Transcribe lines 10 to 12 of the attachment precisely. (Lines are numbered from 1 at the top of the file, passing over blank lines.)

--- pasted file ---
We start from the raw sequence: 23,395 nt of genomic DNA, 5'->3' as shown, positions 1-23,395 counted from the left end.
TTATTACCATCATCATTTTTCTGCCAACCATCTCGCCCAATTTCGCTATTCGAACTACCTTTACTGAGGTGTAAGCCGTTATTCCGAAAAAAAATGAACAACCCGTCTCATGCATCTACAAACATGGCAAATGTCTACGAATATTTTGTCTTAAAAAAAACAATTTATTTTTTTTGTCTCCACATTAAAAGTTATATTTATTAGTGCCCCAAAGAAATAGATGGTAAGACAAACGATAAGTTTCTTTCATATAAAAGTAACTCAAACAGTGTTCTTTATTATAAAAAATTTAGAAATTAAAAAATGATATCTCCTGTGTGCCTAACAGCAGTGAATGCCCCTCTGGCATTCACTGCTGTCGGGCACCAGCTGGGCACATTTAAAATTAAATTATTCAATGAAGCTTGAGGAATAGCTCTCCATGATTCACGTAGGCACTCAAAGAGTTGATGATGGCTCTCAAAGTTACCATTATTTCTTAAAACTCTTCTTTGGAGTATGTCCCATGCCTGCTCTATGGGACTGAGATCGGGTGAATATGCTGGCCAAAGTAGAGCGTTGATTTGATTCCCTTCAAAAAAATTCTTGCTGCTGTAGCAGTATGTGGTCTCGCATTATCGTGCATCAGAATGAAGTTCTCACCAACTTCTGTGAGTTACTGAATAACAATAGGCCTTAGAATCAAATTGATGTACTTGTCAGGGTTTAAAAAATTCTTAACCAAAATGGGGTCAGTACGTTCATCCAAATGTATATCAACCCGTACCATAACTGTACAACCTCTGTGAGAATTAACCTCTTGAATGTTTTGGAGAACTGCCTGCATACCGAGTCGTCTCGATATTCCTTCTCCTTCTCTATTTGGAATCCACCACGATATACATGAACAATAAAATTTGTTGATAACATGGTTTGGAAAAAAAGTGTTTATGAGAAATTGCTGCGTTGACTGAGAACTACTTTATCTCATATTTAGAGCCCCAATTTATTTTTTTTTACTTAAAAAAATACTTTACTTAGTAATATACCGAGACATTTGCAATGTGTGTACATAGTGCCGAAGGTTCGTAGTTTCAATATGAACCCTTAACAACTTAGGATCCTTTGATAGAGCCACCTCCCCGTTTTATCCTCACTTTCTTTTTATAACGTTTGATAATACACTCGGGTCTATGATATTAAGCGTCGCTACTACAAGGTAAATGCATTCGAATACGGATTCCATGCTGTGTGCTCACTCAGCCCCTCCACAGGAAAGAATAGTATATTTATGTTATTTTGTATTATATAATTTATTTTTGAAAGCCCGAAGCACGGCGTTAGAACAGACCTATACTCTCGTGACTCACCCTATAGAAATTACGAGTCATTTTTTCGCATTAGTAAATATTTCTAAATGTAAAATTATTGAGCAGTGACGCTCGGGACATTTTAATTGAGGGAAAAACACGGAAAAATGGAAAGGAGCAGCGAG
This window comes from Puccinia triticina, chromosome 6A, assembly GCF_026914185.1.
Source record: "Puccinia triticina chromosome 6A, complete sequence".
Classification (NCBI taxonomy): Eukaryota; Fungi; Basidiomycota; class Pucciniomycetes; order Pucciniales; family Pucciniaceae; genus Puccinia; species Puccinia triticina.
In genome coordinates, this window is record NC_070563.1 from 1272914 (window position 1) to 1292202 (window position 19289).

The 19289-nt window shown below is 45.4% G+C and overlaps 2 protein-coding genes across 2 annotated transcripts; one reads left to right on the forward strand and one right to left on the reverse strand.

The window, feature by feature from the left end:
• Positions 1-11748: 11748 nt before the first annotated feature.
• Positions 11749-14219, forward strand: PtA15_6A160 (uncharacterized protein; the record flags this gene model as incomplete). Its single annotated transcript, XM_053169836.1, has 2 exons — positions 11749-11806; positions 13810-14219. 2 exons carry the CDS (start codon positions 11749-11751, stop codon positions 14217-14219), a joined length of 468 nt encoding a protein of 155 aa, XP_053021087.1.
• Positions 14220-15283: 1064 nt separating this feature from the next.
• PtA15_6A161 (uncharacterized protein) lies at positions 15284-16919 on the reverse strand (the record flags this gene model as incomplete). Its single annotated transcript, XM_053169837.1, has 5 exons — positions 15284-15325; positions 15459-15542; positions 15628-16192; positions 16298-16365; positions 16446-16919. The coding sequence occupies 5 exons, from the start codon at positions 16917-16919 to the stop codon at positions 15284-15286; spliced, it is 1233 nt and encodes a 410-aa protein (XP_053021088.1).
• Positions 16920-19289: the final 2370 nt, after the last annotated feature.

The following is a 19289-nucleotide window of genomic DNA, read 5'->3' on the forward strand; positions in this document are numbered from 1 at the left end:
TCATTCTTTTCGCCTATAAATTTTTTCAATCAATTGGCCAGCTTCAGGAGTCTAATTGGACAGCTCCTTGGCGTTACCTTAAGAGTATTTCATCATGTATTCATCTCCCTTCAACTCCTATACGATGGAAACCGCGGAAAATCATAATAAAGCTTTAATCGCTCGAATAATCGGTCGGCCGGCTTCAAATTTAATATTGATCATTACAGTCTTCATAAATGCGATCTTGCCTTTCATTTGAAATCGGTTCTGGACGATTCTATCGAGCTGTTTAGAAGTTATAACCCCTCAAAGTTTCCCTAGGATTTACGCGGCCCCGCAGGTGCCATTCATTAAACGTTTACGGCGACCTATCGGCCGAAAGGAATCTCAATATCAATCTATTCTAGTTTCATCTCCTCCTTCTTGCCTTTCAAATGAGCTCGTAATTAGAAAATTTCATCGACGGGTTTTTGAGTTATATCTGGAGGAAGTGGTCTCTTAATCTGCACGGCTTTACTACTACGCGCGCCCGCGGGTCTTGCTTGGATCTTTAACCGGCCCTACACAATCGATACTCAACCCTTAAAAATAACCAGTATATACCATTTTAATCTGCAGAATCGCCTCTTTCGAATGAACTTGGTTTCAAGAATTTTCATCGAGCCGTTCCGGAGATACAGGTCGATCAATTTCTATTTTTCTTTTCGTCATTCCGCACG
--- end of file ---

• Positions 11749-14219, forward strand: PtA15_6A160 (uncharacterized protein; the record flags this gene model as incomplete). Its single annotated transcript, XM_053169836.1, has 2 exons — positions 11749-11806; positions 13810-14219. 2 exons carry the CDS (start codon positions 11749-11751, stop codon positions 14217-14219), a joined length of 468 nt encoding a protein of 155 aa, XP_053021087.1.
• Positions 14220-15283: 1064 nt separating this feature from the next.
• PtA15_6A161 (uncharacterized protein) lies at positions 15284-16919 on the reverse strand (the record flags this gene model as incomplete). Its single annotated transcript, XM_053169837.1, has 5 exons — positions 15284-15325; positions 15459-15542; positions 15628-16192; positions 16298-16365; positions 16446-16919. The coding sequence occupies 5 exons, from the start codon at positions 16917-16919 to the stop codon at positions 15284-15286; spliced, it is 1233 nt and encodes a 410-aa protein (XP_053021088.1).